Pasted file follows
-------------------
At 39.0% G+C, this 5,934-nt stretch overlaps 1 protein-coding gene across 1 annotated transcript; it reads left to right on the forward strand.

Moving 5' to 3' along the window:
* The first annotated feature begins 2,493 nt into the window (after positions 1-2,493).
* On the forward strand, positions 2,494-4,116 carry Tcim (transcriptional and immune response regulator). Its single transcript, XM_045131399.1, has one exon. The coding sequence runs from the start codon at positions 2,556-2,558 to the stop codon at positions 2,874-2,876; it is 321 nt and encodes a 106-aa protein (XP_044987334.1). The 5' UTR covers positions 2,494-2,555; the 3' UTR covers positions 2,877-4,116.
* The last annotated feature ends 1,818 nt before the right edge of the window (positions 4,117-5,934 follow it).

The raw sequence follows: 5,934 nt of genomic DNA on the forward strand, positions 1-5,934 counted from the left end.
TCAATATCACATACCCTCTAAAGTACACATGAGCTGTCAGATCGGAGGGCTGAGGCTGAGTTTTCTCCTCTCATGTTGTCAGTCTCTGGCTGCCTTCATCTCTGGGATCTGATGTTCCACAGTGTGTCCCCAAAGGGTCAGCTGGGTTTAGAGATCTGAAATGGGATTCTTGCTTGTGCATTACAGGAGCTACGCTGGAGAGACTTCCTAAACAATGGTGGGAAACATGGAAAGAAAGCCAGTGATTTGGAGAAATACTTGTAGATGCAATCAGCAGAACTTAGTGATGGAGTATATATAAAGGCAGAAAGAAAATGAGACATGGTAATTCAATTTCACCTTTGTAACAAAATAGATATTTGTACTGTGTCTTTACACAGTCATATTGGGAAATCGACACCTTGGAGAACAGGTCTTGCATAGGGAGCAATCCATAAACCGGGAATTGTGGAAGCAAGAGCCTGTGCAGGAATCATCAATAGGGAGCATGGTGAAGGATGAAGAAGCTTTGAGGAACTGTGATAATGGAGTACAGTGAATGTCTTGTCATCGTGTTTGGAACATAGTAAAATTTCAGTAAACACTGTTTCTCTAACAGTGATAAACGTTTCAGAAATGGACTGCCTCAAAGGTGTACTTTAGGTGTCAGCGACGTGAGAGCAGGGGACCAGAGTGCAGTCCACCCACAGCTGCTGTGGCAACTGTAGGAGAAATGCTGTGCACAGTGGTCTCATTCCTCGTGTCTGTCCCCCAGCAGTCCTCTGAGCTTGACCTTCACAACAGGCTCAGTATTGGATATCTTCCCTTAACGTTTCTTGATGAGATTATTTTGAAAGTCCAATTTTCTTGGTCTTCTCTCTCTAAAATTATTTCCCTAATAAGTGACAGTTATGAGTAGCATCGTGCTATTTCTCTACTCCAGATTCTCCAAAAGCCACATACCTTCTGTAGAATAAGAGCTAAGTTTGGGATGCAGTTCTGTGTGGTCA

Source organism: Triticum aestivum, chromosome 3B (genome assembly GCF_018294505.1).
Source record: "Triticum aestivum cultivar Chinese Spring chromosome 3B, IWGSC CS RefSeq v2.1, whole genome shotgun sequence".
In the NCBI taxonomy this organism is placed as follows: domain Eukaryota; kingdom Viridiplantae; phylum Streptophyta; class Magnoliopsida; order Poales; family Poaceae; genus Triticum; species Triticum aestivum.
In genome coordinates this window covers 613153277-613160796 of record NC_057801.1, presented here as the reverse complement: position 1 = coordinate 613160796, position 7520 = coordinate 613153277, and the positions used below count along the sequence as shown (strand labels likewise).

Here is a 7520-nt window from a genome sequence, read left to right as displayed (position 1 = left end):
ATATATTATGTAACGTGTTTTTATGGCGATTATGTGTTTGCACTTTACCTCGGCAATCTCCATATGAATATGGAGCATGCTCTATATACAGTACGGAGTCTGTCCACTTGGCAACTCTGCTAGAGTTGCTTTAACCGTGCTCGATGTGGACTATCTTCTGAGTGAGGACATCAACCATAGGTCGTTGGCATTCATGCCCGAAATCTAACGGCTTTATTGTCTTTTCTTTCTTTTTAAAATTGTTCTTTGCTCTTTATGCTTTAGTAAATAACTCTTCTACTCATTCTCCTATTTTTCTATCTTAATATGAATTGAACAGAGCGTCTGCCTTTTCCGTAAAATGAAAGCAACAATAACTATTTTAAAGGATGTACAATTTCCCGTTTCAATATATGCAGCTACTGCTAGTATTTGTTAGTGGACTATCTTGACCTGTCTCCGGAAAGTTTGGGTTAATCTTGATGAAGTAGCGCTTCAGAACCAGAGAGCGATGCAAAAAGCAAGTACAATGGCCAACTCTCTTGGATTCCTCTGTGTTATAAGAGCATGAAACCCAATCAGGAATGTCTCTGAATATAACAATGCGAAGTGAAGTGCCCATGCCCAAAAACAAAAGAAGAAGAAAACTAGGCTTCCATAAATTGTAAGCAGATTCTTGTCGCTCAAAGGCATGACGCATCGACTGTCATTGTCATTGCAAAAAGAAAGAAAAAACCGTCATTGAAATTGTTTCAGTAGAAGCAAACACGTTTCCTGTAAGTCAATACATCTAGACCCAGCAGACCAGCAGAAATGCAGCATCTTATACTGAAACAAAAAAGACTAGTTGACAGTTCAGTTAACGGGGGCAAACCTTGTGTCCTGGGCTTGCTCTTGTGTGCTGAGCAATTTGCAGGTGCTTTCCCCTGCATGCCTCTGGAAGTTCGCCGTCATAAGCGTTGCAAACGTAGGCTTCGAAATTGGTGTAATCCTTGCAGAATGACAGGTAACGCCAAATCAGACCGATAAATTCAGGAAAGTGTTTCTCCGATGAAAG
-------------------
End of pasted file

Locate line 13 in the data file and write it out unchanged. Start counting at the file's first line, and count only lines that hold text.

ATATATTATGTAACGTGTTTTTATGGCGATTATGTGTTTGCACTTTACCTCGGCAATCTCCATATGAATATGGAGCATGCTCTATATACAGTACGGAGTCTGTCCACTTGGCAACTCTGCTAGAGTTGCTTTAACCGTGCTCGATGTGGACTATCTTCTGAGTGAGGACATCAACCATAGGTCGTTGGCATTCATGCCCGAAATCTAACGGCTTTATTGTCTTTTCTTTCTTTTTAAAATTGTTCTTTGCTCTTTATGCTTTAGTAAATAACTCTTCTACTCATTCTCCTATTTTTCTATCTTAATATGAATTGAACAGAGCGTCTGCCTTTTCCGTAAAATGAAAGCAACAATAACTATTTTAAAGGATGTACAATTTCCCGTTTCAATATATGCAGCTACTGCTAGTATTTGTTAGTGGACTATCTTGACCTGTCTCCGGAAAGTTTGGGTTAATCTTGATGAAGTAGCGCTTCAGAACCAGAGAGCGATGCAAAAAGCAAGTACAATGGCCAACTCTCTTGGATTCCTCTGTGTTATAAGAGCATGAAACCCAATCAGGAATGTCTCTGAATATAACAATGCGAAGTGAAGTGCCCATGCCCAAAAACAAAAGAAGAAGAAAACTAGGCTTCCATAAATTGTAAGCAGATTCTTGTCGCTCAAAGGCATGACGCATCGACTGTCATTGTCATTGCAAAAAGAAAGAAAAAACCGTCATTGAAATTGTTTCAGTAGAAGCAAACACGTTTCCTGTAAGTCAATACATCTAGACCCAGCAGACCAGCAGAAATGCAGCATCTTATACTGAAACAAAAAAGACTAGTTGACAGTTCAGTTAACGGGGGCAAACCTTGTGTCCTGGGCTTGCTCTTGTGTGCTGAGCAATTTGCAGGTGCTTTCCCCTGCATGCCTCTGGAAGTTCGCCGTCATAAGCGTTGCAAACGTAGGCTTCGAAATTGGTGTAATCCTTGCAGAATGACAGGTAACGCCAAATCAGACCGATAAATTCAGGAAAGTGTTTCTCCGATGAAAG